Date of Graduation

Spring 2015

Degree

Master of Science in Geospatial Sciences

Department

Geography, Geology and Planning

Committee Chair

Robert Pavlowsky

Keywords

sediments-lake, phosphorus, reservoirs, nutrients, geochemistry

Subject Categories

Biogeochemistry | Geology | Sedimentology

Abstract

Eutrophication of lakes due to increased loading of nutrients negatively affects water quality, warranting worldwide efforts to reduce the limiting nutrient in most lakes, phosphorus (P). Government regulations on excess nutrient loads entering the James River Arm (JRA) of Table Rock Lake, Missouri began in 2001 with upgrades at a major sewage treatment plant (STP). The present study aims to quantify the spatial and temporal distribution of sediment P in the James River Basin by (1) quantifying present sediment-P concentrations in the basin, (2) describing the spatial patterns of sediment-P reduction, and (3) investigating the link between upstream sediment and P sources and JRA sediment-P response. Lake sedimentation zones are identified based on physical and chemical sediment characteristics and lake morphometry. Sediment-P concentrations are highest immediately downstream of the STP (620-1,190 ppm) and in the JRA (370-1,580 ppm) and are lower in the James River (170-640 ppm). Sediment-P concentrations in the JRA are strongly correlated to depth and Mn (r2 = 0.92). Sediment-P concentrations have decreased downstream of the STP since 2001, ranging from 14-58% in stream sediments, and 31-36% in the JRA. Lake sediment-P reductions are greatest in deeper areas of the JRA. Concentrations of Al have decreased by 9-70% in the James River and Wilson's Creek, and have increased in the JRA by 9-34%, potentially reflecting the influence of STP treatment procedures or variable sediment sources on sediment geochemistry. Nonpoint P may have increased since 2001, warranting future attention.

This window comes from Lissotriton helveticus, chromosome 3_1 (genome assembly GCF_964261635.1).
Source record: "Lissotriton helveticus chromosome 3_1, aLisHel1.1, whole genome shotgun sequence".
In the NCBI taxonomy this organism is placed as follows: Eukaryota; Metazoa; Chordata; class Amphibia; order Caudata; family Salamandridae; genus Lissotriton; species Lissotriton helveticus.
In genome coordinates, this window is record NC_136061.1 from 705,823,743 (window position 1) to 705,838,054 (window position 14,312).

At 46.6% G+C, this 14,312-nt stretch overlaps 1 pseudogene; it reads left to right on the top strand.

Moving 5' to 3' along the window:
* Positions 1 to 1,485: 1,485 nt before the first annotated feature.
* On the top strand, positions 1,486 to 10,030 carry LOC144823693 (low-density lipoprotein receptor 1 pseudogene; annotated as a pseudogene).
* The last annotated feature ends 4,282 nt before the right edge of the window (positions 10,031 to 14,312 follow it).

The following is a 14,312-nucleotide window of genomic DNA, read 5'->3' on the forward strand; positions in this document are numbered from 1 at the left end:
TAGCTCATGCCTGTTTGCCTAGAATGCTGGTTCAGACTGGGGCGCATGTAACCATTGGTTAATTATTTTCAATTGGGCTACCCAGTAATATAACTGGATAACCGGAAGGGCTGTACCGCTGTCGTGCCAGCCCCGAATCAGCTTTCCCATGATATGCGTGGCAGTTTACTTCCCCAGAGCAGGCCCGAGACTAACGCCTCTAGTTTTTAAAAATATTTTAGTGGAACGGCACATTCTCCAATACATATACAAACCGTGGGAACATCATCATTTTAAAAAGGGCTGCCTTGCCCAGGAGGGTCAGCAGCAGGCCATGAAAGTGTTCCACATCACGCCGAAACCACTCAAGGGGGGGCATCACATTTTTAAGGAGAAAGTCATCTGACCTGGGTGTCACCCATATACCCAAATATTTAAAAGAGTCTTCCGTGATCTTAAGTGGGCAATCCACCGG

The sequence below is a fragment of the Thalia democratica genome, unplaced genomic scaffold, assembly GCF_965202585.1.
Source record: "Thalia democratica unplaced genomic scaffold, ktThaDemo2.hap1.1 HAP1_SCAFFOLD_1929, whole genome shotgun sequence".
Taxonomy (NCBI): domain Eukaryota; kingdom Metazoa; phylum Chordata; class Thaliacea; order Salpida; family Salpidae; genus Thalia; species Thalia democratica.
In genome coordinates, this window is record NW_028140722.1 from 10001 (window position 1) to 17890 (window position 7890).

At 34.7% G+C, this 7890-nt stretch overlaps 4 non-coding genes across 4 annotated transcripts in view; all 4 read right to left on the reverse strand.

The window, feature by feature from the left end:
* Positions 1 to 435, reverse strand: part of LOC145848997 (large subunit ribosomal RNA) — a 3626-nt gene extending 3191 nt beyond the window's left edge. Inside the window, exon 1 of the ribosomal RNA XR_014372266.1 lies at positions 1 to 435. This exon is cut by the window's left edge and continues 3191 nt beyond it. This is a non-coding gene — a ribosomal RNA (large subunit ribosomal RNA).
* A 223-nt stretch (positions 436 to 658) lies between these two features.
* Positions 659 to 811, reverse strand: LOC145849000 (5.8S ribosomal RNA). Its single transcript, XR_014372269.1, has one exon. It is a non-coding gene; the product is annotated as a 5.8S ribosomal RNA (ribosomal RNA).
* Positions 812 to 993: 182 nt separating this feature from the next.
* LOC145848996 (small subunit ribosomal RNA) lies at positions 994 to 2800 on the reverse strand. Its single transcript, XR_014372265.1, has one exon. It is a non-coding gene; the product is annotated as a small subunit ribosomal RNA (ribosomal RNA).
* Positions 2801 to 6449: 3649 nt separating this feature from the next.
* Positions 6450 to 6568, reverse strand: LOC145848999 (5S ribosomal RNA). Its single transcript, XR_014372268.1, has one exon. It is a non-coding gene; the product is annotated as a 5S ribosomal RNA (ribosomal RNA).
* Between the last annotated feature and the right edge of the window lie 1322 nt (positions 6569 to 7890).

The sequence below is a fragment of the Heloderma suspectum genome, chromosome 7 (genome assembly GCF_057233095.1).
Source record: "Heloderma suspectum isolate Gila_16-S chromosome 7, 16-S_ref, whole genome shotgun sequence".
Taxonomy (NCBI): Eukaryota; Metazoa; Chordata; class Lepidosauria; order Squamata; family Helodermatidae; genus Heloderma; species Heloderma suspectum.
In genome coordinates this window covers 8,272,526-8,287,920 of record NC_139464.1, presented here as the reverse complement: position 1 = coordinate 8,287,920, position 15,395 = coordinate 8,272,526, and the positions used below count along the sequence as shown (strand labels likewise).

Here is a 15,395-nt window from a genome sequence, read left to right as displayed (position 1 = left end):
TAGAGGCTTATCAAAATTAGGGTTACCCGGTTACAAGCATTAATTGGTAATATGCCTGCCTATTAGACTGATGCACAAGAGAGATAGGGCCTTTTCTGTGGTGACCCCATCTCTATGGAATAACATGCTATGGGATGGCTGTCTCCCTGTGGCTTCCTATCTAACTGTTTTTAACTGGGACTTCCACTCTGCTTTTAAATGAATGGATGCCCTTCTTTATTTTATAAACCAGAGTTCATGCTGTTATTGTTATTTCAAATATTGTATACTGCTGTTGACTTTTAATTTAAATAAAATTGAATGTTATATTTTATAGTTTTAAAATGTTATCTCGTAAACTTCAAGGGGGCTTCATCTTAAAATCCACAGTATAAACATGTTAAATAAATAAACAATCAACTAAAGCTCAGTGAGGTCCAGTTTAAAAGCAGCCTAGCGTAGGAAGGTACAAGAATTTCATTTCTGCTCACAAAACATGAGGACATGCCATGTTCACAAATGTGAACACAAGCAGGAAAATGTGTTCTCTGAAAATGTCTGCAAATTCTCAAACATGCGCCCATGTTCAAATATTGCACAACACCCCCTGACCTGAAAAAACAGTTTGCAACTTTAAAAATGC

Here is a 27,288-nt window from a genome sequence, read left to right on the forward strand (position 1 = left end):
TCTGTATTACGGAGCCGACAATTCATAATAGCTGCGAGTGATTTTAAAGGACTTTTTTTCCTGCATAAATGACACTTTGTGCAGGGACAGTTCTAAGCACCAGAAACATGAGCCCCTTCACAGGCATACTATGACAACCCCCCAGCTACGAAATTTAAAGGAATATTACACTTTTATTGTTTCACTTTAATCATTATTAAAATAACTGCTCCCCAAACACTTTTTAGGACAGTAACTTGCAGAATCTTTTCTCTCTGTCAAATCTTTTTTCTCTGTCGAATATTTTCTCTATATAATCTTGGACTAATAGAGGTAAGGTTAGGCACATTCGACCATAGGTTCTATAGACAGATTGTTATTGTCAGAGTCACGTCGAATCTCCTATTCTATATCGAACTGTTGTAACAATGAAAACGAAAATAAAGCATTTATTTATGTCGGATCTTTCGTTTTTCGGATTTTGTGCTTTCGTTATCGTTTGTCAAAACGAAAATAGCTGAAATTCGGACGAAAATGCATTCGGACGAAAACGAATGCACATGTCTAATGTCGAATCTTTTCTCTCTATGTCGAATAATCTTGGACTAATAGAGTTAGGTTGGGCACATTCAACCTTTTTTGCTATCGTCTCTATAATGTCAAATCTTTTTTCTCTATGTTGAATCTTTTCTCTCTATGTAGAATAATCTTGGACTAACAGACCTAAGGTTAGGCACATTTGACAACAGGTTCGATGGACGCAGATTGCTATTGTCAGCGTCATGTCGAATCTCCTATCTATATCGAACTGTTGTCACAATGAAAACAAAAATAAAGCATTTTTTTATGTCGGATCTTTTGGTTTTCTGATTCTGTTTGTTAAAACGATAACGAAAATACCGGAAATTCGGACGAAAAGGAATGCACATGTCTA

Copyright

© Adam Dale Mulling

Campus Only

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